Raines is my name—Joseph Raines. I am a house-builder by profession, and as I do not often see my writings in print, except as prepaid advertisements, I consider this a good opportunity to say to the public in general that I can build as good a house for a given sum of money as any other builder, and that I am a square man to deal with. I am aware of the fact that both of these assertions have been made by many other persons about themselves; but to prove their trustworthiness when uttered by me, the public needs only to give me a trial. (In justice to other builders, I must admit they can use even this last statement of mine with perfect safety for the present, and with prospective profit if they get a contract to build a house.)
I suppose it will be considered very presumptuous in me to attempt to write a story, for, while some professions seem relatives of literature, I freely admit that there is no carpenter’s tool which prepares one to handle a pen. To be sure, I have read some stories which, it seemed to me, could have been improved by the judicious use of a handsaw, had that extremely radical tool been able to work aesthetically as it does practically; and while I have read certain other stories, and essays, and poems, I have been tormented by an intense desire to apply to them a smoothing-plane, a pair of compasses, or a square, or even to so far interfere with their arrangement as to cut a window-hole or two, and an occasional ventilator. Still, admitting that the carpenter should stick to his bench—or to his office or carriage, if he is a master builder, as I am—I must yet insist that there are occasions when a man is absolutely compelled to handle tools to which he is not accustomed. Doctor Buzzle, my own revered pastor, established this principle firmly in my mind one day by means of a mild rebuke, administered on the occasion of my volunteering to repair some old chairs which had come down to him through several generations. The doctor was at work upon them himself, and although he seemed to regard the very chips and sawdust—even such as found a way into his eyes—with a reverent affection, he was certainly ruining good material in a shocking manner. But when I proffered my assistance, he replied:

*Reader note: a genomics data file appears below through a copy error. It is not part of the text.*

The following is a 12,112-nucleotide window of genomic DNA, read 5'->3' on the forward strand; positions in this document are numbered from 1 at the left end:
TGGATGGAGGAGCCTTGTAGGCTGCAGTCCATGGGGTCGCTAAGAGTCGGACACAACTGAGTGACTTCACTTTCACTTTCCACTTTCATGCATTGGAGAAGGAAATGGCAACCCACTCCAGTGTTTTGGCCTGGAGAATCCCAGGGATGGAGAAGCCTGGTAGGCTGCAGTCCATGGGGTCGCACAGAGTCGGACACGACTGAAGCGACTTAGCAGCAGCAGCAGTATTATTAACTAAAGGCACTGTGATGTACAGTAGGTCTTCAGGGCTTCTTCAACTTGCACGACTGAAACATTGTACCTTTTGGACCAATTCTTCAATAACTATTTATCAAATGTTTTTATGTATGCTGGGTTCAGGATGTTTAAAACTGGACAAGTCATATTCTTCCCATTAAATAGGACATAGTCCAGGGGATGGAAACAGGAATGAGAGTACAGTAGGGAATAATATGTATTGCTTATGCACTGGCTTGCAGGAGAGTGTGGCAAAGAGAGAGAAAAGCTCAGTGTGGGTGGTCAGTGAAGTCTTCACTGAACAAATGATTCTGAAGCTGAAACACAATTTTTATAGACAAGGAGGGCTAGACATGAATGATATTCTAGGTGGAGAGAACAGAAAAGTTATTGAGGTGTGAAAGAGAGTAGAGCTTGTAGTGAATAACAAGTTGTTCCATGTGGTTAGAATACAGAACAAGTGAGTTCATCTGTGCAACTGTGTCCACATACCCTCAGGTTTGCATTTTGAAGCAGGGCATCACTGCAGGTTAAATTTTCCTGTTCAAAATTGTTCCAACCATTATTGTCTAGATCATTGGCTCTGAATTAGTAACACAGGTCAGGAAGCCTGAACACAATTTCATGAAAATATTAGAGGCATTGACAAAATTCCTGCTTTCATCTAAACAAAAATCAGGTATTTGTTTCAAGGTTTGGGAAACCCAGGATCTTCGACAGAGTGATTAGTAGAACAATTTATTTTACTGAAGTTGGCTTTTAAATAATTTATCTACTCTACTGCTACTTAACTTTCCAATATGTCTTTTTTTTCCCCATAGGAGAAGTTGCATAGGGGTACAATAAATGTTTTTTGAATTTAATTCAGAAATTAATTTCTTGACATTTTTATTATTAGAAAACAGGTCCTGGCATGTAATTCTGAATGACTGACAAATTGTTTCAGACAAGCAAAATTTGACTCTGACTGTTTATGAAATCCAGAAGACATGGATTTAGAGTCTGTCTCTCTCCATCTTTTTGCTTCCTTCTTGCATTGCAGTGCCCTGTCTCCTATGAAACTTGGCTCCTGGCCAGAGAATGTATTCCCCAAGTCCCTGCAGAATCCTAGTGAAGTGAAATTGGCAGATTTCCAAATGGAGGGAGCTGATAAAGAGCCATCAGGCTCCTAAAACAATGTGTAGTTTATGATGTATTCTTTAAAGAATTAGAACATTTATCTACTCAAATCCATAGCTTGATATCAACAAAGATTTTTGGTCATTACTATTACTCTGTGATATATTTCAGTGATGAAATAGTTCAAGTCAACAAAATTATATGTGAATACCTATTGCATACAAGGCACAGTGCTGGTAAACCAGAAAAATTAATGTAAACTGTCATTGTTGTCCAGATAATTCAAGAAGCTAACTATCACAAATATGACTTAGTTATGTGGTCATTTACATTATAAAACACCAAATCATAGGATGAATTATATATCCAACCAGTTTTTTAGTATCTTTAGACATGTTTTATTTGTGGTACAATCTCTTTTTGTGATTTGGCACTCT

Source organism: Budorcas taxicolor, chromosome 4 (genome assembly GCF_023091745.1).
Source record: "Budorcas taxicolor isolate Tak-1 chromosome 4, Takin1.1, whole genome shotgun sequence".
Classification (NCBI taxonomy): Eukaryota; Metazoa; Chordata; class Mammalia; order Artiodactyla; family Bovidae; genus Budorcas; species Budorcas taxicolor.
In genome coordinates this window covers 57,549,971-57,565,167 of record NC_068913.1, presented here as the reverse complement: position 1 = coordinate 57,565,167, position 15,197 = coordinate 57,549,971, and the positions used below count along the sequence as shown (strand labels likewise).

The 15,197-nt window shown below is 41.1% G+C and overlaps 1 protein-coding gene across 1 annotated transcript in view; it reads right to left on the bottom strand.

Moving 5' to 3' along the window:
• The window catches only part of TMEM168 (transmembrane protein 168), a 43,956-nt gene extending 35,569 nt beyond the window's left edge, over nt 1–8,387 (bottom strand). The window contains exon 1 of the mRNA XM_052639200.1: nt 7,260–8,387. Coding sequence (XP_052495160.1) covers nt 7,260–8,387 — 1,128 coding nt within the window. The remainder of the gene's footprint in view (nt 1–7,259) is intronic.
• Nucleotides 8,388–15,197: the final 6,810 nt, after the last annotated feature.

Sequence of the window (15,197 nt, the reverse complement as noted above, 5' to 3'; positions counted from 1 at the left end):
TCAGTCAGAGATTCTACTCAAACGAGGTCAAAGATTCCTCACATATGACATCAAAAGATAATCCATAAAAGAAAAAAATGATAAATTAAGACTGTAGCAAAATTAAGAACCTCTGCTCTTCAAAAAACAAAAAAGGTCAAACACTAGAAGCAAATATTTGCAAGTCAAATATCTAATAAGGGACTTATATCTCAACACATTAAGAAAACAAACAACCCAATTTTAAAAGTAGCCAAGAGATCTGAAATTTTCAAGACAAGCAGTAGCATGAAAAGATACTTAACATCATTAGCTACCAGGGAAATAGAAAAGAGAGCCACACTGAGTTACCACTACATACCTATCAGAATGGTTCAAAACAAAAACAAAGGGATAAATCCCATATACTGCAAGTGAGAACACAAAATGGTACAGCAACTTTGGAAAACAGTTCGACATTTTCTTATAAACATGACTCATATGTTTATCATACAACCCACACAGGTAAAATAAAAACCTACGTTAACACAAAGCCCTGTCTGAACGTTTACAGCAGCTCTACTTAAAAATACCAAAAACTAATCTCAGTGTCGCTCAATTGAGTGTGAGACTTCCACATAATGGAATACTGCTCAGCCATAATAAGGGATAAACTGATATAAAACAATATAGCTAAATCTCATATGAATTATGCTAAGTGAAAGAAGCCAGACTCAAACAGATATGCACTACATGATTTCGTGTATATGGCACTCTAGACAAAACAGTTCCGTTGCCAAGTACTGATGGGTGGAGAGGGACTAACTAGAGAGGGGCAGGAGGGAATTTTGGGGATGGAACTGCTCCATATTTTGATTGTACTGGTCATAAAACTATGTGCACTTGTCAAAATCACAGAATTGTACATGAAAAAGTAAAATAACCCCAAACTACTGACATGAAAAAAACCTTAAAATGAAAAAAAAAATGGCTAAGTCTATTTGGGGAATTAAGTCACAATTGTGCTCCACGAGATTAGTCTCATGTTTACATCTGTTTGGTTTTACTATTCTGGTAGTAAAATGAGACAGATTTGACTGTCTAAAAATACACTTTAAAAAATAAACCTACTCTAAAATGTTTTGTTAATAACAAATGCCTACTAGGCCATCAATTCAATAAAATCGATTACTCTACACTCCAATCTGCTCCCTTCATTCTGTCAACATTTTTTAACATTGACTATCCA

“Thank you, Joseph; but—they wouldn’t be the same chairs if any one else touched them.”
I feel similarly about the matter of my story—perhaps you will understand why as you read it.
When I had finished my apprenticeship, people seemed to like me, and some of our principal men advised me to stay at Bartley, my native village—it was so near the city, they said, and would soon fill up with city people, who would want villas and cottages built. So I staid, and between small jobs of repairing, and contracts to build fences, stables and carriage-houses, I managed to keep myself busy, and to save a little money after I had paid my bills.